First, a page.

Today, we solemnly remember the 31 Meade County lives that were lost 48 years ago when a super outbreak of tornados struck the country on April 3, 1974. That day, an F5 tornado ripped across Meade County leaving a path of death and destruction that will never be forgotten.
Although the tornadoes led to fatalities in 13 Kentucky counties, the hardest hit area was Meade County, where 31 people died when an F5 tornado – the strongest category on the Fujita scale – roared through Brandenburg. That tornado first touched down in neighboring Breckenridge County causing F3 damage, then intensified as it moved into Meade county. Its total path was 32 miles.
Eighteen of the fatalities occurred along Green Street in Brandenburg, and the town’s downtown area was also devastated.
Of the 59 tornadoes that have been rated as an F5 or EF5 in United States history, the Brandenburg tornado is the only F5 ever in Kentucky.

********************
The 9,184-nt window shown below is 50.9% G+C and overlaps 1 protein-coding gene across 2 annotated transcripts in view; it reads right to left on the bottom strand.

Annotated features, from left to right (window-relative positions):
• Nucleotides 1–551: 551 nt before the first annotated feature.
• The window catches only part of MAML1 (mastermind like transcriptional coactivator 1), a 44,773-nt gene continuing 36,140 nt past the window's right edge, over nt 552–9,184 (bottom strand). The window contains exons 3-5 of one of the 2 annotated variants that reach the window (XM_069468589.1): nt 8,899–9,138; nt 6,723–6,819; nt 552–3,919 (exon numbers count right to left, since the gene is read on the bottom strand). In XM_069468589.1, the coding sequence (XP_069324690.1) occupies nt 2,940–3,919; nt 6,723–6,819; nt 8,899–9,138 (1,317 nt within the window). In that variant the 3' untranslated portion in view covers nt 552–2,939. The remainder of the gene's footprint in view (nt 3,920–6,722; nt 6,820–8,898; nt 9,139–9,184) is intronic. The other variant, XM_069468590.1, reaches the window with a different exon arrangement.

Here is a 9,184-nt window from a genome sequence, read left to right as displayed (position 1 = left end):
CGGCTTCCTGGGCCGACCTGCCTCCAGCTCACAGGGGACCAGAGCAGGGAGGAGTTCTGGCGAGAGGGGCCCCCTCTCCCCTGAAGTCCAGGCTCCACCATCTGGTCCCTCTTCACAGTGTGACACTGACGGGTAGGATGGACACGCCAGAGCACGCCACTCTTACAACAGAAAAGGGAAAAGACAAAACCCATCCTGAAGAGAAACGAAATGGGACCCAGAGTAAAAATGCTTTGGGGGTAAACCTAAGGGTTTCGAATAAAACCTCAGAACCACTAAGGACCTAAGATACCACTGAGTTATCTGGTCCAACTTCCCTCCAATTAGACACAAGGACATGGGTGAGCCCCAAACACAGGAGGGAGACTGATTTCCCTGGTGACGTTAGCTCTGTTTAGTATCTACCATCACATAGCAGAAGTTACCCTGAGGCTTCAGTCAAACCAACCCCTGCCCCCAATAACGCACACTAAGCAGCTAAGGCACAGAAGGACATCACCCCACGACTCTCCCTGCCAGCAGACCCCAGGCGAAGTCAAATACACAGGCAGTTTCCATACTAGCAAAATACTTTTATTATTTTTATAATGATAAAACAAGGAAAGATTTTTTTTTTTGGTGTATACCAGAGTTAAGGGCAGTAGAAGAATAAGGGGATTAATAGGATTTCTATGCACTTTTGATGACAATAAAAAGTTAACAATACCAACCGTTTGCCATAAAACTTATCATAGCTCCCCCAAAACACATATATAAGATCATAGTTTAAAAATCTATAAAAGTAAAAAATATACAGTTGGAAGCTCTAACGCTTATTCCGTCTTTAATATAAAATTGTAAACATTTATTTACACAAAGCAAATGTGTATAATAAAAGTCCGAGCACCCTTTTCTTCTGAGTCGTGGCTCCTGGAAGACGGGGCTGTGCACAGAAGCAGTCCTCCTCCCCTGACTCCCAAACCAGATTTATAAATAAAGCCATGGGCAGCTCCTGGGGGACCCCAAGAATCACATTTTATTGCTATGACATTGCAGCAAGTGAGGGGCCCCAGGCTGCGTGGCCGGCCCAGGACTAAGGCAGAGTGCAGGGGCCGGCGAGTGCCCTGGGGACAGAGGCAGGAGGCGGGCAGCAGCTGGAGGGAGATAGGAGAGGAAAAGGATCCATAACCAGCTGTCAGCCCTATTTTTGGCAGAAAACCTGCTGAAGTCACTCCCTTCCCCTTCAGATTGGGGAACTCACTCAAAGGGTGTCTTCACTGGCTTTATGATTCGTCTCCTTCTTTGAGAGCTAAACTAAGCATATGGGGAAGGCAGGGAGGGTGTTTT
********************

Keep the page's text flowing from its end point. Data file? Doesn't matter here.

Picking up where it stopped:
The death toll by county included: Boyle 1, Clinton 8, Franklin 4, Hardin 2, Jefferson 3, Madison 7, Meade 31, Nelson 1, Pulaski 6, Rockcastle 1, Simpson 1, Warren 2, and Wayne 4.
While the Brandenburg tornado was by far the deadliest in Kentucky, the longest path was 79 miles for an F4 tornado that struck Anderson, Franklin and Scott counties. It also ranked as one of the widest of the 148 tornadoes in the outbreak, at over one mile. One-hundred-twenty homes, as well as businesses and factories, were severely damaged or destroyed in southern parts of Frankfort. In addition to causing four deaths, it left over 120 injured. That storm as resulted in three-inch hail, measured by the lockmaster at Lock and Dam 4 of the Kentucky River.
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